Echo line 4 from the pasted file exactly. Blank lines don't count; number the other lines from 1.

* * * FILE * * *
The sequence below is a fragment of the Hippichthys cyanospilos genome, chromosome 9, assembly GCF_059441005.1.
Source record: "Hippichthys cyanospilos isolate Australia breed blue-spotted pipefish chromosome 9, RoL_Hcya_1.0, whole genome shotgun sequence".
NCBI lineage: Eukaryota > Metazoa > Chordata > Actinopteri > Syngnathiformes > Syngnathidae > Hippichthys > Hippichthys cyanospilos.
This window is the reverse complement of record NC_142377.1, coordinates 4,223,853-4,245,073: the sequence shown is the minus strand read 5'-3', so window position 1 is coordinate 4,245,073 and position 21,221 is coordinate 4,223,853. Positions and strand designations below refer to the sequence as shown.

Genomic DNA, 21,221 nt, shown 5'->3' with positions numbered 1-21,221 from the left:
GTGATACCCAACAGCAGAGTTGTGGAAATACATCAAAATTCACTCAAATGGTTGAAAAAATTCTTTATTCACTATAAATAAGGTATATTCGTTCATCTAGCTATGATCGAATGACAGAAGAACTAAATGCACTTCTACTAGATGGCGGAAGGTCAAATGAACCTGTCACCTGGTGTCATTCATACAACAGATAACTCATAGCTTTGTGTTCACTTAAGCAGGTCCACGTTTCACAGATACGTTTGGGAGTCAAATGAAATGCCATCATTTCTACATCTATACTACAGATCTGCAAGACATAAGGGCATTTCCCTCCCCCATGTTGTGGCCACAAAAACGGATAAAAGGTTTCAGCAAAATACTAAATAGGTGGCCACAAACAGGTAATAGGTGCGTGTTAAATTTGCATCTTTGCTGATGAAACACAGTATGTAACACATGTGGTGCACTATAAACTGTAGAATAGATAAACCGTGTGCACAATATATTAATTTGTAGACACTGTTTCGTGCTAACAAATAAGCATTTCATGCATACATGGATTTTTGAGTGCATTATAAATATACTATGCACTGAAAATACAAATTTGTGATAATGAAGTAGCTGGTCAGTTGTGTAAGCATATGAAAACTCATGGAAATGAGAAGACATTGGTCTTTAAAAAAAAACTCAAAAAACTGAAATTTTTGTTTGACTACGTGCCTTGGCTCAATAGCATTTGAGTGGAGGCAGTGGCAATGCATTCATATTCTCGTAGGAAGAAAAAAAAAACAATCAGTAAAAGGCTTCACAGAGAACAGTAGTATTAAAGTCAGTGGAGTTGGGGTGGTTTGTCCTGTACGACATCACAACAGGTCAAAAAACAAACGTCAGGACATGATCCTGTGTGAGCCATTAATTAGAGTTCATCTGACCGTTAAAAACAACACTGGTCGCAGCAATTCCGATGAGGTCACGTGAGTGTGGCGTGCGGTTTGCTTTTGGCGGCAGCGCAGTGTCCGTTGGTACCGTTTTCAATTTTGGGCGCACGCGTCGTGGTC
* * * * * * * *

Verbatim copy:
This window is the reverse complement of record NC_142377.1, coordinates 4,223,853-4,245,073: the sequence shown is the minus strand read 5'-3', so window position 1 is coordinate 4,245,073 and position 21,221 is coordinate 4,223,853. Positions and strand designations below refer to the sequence as shown.